Who approves? RDC 21 stirs the pot
November 10, 2017

Otto Licks The Brazilian food and drug administration (ANVISA) regulation RDC 21 of 2013, effective from April 16, 2013, covering pharmaceutical patents, caught the IP and the investment community by surprise. It bluntly violates the World Trade Organization TRIPS Agreement, the Paris Convention, the Brazilian patent law and the country’s 1988 Constitution. Regulation RDC 21 of 2013 amends regulation RDC 48 of 2008, which established ANVISA’s procedures for the prior approval for the grant of pharmaceutical applications claiming pharmaceutical products or processes under the statutory authority of Article 229-C of the Brazilian patent statute. Under RDC 21, ANVISA may deny prior approval under Article 229-C for patent applications considered of interest under the Brazilian public policy of access to medicines or the public healthcare system (SUS). This covers patent applications for products and therapeutic indications listed in several regulations published by the Ministry of Health. RDC 21 is immediately applicable to all pending applications. It is not settled at this time whether applications already being examined by the Brazilian patent office (INPI) will be sent to ANVISA before the end of the examination. According to Article 2 of RDC 21, prior approval is an administrative decision that takes into account compliance regarding Article 229-C, in which ANVISA must verify if ‘the subject’ of the patent application is against public health. Article 3 states that the prior approval procedure will take place after the INPI sends the application to ANVISA, but before substantive examination of the application at the INPI. After receiving the patent application, ANVISA will perform its examination in the light of public health, through a decision produced by the Office of Coordination of IP (COOPI), the ANVISA department located in Rio de Janeiro. The patent application will be considered to be against public health when: the pharmaceutical product or process in the application presents a risk to health; or when the patent application for the pharmaceutical product or process is of interest on public policy grounds and “does not meet patentability requirements and further criteria established by Patent Statute 9,279 of 1996.” The risk to health is established when the pharmaceutical product comprises, or the pharmaceutical process results in, a substance the use of which may have been prohibited in the country. A patent application for a pharmaceutical product or process will be deemed as of interest to the public policies of access to medicines supporting the SUS when it comprises, or results in, a substance named in the ordinances published by the Ministry of Health establishing strategic products, or a substance aimed at the therapeutic purposes listed in the ordinances. The guidelines for analysing the risk to health and to the public policy interest will be established in the proper administrative act. According to Article 7, the prior approval decisions will be published by ANVISA in the Brazilian Federal Gazette. An appeal to the full board of directors of ANVISA can be filed within 60 days against application negative decision. After ANVISA’s final decision, the application will return to the INPI to conclude the administrative proceedings. It is not clear what INPI will do with patent applications in case of denial of prior approval, since the lack of prior approval is not a statutory basis for denial of patent applications, despite the fact that prior approval is required for the grant. RDC 21 goes against Article 229-C of the Brazilian patent statute, which only allows ANVISA to look into applications that have been allowed by the INPI. The reversal of the procedure does not answer what will happen when the INPI substantive examination alters the claim chart approved by ANVISA, for example. It is too soon to fully understand what will be the impact for the Brazilian patent system of the RDC 21. Nevertheless, we can presume that the research community will be disappointed with the new Brazilian landscape.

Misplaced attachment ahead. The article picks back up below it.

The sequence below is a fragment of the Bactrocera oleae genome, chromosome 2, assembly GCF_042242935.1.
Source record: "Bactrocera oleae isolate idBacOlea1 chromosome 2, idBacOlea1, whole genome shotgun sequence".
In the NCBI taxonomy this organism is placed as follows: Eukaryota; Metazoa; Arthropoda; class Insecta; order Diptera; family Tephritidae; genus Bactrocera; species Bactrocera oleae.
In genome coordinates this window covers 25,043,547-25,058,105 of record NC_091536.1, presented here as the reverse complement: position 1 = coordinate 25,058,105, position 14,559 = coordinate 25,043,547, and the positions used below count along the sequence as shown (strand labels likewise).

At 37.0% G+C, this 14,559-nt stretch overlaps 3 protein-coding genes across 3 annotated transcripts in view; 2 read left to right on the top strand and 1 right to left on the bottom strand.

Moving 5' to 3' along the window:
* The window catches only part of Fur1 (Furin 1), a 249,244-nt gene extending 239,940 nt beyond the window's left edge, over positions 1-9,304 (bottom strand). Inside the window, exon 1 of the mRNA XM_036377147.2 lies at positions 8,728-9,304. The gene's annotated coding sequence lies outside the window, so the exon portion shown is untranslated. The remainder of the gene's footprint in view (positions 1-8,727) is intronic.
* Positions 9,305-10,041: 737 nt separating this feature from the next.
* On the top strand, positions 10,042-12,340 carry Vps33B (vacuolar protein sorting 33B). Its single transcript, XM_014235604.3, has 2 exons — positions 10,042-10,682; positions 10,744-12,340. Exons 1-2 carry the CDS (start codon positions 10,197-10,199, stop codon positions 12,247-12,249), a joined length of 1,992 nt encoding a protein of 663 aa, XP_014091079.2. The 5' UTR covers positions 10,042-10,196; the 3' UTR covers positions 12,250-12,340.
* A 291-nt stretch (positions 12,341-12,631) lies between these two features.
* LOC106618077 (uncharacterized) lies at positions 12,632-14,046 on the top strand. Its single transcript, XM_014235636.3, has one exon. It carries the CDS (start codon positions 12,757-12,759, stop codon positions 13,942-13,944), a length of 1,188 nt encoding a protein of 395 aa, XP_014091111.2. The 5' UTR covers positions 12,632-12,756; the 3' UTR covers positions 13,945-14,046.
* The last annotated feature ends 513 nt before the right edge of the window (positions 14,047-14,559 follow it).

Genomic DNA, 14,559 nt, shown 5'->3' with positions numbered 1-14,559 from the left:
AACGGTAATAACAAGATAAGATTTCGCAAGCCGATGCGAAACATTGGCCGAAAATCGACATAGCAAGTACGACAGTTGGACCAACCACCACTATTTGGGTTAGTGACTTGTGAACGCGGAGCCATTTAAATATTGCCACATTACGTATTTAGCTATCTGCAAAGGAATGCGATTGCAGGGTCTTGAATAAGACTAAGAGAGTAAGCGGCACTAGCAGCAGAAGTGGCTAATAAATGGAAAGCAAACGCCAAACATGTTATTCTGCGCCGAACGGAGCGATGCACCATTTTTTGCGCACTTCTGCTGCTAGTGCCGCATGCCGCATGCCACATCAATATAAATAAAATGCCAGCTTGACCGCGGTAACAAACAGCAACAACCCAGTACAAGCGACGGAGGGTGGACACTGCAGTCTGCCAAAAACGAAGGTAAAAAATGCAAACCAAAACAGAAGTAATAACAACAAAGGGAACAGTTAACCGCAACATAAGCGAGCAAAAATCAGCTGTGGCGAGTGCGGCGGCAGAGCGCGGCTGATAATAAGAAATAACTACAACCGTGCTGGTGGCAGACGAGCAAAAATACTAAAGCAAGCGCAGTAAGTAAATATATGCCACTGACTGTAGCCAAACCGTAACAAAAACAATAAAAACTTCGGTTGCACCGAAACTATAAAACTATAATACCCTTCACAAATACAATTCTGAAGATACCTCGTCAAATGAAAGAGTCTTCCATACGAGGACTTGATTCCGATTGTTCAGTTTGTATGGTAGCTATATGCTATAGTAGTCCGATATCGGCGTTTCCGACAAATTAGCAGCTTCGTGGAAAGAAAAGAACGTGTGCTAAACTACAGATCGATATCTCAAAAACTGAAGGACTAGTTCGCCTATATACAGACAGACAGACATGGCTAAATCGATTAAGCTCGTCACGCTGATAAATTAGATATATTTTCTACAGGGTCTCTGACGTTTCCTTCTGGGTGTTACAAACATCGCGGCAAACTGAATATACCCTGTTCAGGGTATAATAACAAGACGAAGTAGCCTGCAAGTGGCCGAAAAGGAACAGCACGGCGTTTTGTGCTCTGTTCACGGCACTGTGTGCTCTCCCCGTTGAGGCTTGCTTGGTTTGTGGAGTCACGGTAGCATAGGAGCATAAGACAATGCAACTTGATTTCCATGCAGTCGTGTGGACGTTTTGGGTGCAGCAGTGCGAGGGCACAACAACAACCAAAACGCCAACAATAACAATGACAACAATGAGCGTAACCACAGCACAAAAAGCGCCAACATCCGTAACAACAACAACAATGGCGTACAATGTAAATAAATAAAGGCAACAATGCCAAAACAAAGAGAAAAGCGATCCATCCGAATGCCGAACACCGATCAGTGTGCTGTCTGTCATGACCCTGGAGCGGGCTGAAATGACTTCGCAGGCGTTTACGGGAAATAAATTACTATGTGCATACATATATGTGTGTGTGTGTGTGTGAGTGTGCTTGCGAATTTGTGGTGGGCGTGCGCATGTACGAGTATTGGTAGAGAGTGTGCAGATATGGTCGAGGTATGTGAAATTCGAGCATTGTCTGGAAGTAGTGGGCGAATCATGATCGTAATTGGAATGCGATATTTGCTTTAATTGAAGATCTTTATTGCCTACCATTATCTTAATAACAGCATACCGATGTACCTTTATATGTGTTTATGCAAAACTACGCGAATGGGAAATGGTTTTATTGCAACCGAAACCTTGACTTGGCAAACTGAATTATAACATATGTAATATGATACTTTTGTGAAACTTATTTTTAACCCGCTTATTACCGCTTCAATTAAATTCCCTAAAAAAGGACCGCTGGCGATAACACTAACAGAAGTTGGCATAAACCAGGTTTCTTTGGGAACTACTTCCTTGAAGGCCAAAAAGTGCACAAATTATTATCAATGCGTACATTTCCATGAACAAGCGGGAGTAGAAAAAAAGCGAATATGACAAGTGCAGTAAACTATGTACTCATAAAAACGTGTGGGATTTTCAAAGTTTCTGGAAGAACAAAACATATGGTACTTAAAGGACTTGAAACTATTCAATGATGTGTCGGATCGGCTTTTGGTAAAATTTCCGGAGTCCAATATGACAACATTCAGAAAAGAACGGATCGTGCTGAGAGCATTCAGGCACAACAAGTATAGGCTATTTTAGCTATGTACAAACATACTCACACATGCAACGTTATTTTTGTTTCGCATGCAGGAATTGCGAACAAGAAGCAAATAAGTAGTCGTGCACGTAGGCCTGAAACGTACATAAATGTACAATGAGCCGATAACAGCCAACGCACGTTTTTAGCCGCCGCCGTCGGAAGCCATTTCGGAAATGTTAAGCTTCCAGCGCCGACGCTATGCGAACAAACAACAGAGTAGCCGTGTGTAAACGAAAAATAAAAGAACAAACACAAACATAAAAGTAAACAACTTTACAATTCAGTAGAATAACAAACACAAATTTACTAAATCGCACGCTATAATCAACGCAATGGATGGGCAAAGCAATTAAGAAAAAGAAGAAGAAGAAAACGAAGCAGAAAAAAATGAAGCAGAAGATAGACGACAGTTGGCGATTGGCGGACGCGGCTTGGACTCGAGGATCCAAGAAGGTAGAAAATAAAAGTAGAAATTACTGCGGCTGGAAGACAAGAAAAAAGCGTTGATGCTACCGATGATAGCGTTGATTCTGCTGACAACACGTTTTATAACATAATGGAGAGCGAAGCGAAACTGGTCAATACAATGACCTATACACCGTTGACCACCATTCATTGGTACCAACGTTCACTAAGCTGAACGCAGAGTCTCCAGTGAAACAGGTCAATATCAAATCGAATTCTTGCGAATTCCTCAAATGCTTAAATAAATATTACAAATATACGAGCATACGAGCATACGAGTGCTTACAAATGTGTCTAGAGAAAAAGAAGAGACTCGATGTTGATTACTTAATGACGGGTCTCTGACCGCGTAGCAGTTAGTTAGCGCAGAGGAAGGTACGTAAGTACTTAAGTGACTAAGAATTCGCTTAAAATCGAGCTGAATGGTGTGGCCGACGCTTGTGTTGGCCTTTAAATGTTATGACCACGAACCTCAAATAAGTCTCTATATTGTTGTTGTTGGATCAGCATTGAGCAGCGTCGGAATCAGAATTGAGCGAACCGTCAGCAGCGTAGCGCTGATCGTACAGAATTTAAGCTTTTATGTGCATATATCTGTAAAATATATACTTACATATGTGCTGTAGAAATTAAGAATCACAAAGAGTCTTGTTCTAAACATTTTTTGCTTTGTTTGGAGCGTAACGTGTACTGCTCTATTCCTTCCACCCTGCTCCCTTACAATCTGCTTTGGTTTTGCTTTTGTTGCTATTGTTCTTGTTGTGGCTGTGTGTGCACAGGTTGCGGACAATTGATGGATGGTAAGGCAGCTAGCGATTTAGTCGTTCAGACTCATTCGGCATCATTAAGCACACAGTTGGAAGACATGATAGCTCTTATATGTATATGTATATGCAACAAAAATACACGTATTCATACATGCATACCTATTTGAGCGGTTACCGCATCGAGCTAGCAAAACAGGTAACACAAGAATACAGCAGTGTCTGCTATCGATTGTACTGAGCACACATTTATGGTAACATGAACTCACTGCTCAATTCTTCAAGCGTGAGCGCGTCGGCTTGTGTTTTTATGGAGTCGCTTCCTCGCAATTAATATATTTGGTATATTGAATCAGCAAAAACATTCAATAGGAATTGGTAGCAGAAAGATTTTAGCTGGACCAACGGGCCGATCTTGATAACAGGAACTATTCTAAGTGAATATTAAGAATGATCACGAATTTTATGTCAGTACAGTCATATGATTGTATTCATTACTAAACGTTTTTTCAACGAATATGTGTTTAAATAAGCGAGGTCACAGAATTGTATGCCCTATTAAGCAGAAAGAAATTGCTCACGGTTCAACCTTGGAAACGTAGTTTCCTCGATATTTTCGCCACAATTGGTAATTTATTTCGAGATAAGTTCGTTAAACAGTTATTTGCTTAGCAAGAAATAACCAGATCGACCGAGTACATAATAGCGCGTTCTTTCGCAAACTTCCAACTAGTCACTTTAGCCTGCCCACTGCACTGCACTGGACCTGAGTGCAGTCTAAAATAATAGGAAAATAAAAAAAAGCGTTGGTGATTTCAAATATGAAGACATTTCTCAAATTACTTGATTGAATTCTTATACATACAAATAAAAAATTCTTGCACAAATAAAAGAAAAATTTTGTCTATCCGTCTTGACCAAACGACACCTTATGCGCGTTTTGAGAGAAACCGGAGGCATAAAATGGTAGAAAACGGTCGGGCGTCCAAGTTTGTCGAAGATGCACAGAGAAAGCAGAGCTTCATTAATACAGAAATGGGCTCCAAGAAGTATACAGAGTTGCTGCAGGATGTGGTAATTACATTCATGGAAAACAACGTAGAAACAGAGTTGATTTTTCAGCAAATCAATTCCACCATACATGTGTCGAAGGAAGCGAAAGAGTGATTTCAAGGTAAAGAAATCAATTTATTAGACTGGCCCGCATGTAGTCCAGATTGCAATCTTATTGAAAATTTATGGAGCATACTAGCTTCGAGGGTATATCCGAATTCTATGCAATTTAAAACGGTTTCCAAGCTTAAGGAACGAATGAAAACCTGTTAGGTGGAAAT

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This article was originally published in “WIPR”, World Intellectual Property Review. For further information, please access the following website: http://www.worldipreview.com/article/who-approves-rdc-21-stirs-the-pot

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